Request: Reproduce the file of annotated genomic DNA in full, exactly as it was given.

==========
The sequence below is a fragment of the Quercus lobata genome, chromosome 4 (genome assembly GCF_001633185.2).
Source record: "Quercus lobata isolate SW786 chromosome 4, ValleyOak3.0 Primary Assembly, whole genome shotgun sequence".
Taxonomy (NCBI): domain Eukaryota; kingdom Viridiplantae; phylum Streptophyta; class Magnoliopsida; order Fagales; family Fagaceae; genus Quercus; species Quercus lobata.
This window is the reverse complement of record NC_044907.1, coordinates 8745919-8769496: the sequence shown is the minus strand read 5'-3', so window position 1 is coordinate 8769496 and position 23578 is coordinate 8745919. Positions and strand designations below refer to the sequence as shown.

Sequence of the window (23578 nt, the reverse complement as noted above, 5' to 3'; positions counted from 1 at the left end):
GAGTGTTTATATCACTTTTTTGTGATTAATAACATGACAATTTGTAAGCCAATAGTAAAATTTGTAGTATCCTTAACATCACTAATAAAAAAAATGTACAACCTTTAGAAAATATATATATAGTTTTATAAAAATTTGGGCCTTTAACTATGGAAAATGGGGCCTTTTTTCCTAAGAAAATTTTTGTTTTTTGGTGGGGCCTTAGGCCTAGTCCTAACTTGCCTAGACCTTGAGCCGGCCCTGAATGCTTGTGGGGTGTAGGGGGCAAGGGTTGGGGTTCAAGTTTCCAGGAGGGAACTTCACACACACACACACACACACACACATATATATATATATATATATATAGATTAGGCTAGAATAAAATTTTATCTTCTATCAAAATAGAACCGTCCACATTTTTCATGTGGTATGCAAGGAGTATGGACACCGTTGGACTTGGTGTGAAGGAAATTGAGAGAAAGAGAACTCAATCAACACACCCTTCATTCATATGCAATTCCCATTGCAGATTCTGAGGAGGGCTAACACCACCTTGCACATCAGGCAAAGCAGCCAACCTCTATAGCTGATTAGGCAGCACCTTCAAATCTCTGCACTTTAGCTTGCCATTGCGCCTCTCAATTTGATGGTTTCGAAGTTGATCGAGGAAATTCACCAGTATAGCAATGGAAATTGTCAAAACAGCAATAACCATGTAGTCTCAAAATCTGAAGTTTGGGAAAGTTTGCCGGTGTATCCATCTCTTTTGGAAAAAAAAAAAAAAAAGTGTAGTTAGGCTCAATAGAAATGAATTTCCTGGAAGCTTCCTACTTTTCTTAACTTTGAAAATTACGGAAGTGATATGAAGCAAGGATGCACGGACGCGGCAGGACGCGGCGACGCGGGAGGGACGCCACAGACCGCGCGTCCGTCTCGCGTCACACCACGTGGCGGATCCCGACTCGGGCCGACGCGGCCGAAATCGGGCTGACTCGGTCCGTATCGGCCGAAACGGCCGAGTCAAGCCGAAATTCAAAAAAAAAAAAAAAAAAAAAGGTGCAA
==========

The sequence below is a fragment of the Quercus lobata genome, chromosome 4 (genome assembly GCF_001633185.2).
Source record: "Quercus lobata isolate SW786 chromosome 4, ValleyOak3.0 Primary Assembly, whole genome shotgun sequence".
Taxonomy (NCBI): domain Eukaryota; kingdom Viridiplantae; phylum Streptophyta; class Magnoliopsida; order Fagales; family Fagaceae; genus Quercus; species Quercus lobata.
This window is the reverse complement of record NC_044907.1, coordinates 8745919-8769496: the sequence shown is the minus strand read 5'-3', so window position 1 is coordinate 8769496 and position 23578 is coordinate 8745919. Positions and strand designations below refer to the sequence as shown.

Sequence of the window (23578 nt, the reverse complement as noted above, 5' to 3'; positions counted from 1 at the left end):
GAGTGTTTATATCACTTTTTTGTGATTAATAACATGACAATTTGTAAGCCAATAGTAAAATTTGTAGTATCCTTAACATCACTAATAAAAAAAATGTACAACCTTTAGAAAATATATATATAGTTTTATAAAAATTTGGGCCTTTAACTATGGAAAATGGGGCCTTTTTTCCTAAGAAAATTTTTGTTTTTTGGTGGGGCCTTAGGCCTAGTCCTAACTTGCCTAGACCTTGAGCCGGCCCTGAATGCTTGTGGGGTGTAGGGGGCAAGGGTTGGGGTTCAAGTTTCCAGGAGGGAACTTCACACACACACACACACACACACACATATATATATATATATATATATAGATTAGGCTAGAATAAAATTTTATCTTCTATCAAAATAGAACCGTCCACATTTTTCATGTGGTATGCAAGGAGTATGGACACCGTTGGACTTGGTGTGAAGGAAATTGAGAGAAAGAGAACTCAATCAACACACCCTTCATTCATATGCAATTCCCATTGCAGATTCTGAGGAGGGCTAACACCACCTTGCACATCAGGCAAAGCAGCCAACCTCTATAGCTGATTAGGCAGCACCTTCAAATCTCTGCACTTTAGCTTGCCATTGCGCCTCTCAATTTGATGGTTTCGAAGTTGATCGAGGAAATTCACCAGTATAGCAATGGAAATTGTCAAAACAGCAATAACCATGTAGTCTCAAAATCTGAAGTTTGGGAAAGTTTGCCGGTGTATCCATCTCTTTTGGAAAAAAAAAAAAAAAAGTGTAGTTAGGCTCAATAGAAATGAATTTCCTGGAAGCTTCCTACTTTTCTTAACTTTGAAAATTACGGAAGTGATATGAAGCAAGGATGCACGGACGCGGCAGGACGCGGCGACGCGGGAGGGACGCCACAGACCGCGCGTCCGTCTCGCGTCACACCACGTGGCGGATCCCGACTCGGGCCGACGCGGCCGAAATCGGGCTGACTCGGTCCGTATCGGCCGAAACGGCCGAGTCAAGCCGAAATTCAAAAAAAAAAAAAAAAAAAAAGGTGCAA